Anxiety Chronicles is a series from The Lily that examines the journeys different women have with anxiety.
This week, we hear from Stefanie Lau, founder of Small Wins, a Chicago-based tech start-up dedicated to making the lives of moms better. She started it as an outlet for her postpartum anxiety and ended up making it her full-time career. Her feature product, Bambamsleep, is a mobile app designed to be mom’s pocket baby sleep coach. Lau began her career as a medical scientist then transitioned to a decade-long career in investment banking, which she left to be a stay-at-home mom for her two young kids.
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My anxiety began when I became a mother, specifically a stay-at-home mom. There were many contributing factors, but at the core was the feeling that I had lost myself. Replacing my former identity with the sole title of “mom” was a difficult transition for me.
I had never suffered from anxiety before, but I was totally blindsided despite doing the typical “prep.” But, it turns out, I knew nothing practical to help me cope with the stresses of motherhood.
At first, the anxiety was motivating and worked to my advantage. Everything was new and I wore the sleep deprivation and “attachment parenting” method as badges of honor — as if the suffering made me a better mom. But over time, as the novelty wore off and the relentlessness of motherhood set in, the de-motivational aspects of anxiety took hold.
The breaking point was that I became victim to my baby’s sleep patterns and his refusal to sleep outside of my arms. I could not reliably get a moment to myself.
As I felt myself spiraling, I needed to find a solution that didn’t involve hiring help. I chose to sleep train my baby. I did the research, went through the painstaking process, and in the end, I regained an important part of myself during naps and after bedtime.
For me, it feels slightly manic at first, as if there is too much energy for my body. The result is a feeling of restlessness: I’m tense, pace around the room, talk excessively, my fingers won’t stop moving. If I do not find an outlet for the energy, I start to get unmotivated and it wears me down.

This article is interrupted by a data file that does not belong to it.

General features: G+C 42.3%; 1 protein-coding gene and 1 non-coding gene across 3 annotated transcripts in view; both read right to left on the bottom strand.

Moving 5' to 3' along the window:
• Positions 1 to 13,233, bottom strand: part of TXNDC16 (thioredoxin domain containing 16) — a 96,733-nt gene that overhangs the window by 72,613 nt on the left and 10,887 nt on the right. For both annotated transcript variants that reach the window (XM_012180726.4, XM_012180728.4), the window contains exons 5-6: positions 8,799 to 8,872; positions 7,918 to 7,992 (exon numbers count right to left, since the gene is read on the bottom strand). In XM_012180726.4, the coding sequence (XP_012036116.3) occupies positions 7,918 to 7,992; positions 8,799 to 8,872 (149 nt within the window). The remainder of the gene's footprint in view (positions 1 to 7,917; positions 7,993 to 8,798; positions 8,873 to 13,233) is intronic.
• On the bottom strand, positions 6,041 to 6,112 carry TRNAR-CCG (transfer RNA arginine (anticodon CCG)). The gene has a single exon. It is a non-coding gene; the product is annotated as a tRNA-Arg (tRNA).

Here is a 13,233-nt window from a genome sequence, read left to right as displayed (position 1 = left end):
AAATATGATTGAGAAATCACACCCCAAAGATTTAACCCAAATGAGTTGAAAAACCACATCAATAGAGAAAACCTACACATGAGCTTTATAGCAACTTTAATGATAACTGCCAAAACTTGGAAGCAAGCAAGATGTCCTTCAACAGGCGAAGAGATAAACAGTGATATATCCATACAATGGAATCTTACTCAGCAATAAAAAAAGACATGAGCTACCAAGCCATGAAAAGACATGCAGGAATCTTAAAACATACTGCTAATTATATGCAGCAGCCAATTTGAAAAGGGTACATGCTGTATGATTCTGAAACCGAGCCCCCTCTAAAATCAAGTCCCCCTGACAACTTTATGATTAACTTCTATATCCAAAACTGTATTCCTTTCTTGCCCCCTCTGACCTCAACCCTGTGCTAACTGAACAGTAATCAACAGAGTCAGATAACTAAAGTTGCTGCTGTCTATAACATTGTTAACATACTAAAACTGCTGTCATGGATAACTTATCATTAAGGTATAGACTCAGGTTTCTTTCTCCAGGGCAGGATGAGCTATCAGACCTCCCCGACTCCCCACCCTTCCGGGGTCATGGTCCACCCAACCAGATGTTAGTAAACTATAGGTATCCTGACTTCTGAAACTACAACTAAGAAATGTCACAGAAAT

Irritability and rage were surprisingly regular feelings that manifested after I became a mom. I felt an injustice for myself and on behalf of other moms. I continue to feel that there is a disconnect between the actual contribution of mothers to society and the understanding and support we receive. To be frank, it is much harder to have self-worth when society does not deem you worthy.
The collective load of motherhood, household responsibilities and a career (for those who have one) is an immense amount of pressure. I think there is a common belief in women that we need to succeed at everything and unless we succeed at everything, we will not move forward.
These days of shelter-in-place with two toddlers while trying to get work done is the perfect recipe for my anxiety, and I know I am not alone.
It is easy to lose control of the day and very difficult to remain present and not let my mind worry about all the other items I need to accomplish. A full day can pass and I feel drained without anything seemingly getting accomplished.
It was all about reframing my expectations and channeling my anxiety into a purpose, beyond my children.
The big challenge was finding some daily time — I think that is a big reason so many moms feel depleted. That’s why sleep training was such a game changer for me — naps and nights were “me-time.” Sure, other things had to get done, but I always dedicated at least 1 percent of the time to myself.
Once I had the time, “just start,” became my mantra. I had to reframe my expectations and be proud of any incremental progress rather than talking myself out of it because I wouldn’t have the time to finish some big goal. Bambamsleep took two years to build from concept to launch, but I am really proud of it.
In fact, the name of my company “Small Wins” is based on the idea that small steps every day lead to big achievements.
After two years of incremental small steps during nap time and evenings, I learned multiple new skills and launched a free app dedicated to sleep training and helping moms achieve daily time for self-care.
Specifically, I would like for there to be more awareness surrounding postpartum anxiety and depression. It manifests itself differently in everyone and some women may not even realize that they are anxious or that their actions are a result of anxiety.
The transition to motherhood is such a massive one that blindsides many of us. There are so many changes happening at once that make the situation ripe for a certain degree of anxiety. Becoming a new mom is a reinvention process, and if postpartum anxiety and depression were concepts that were normalized and better understood, it would be helpful for moms and their support systems to plan and cope.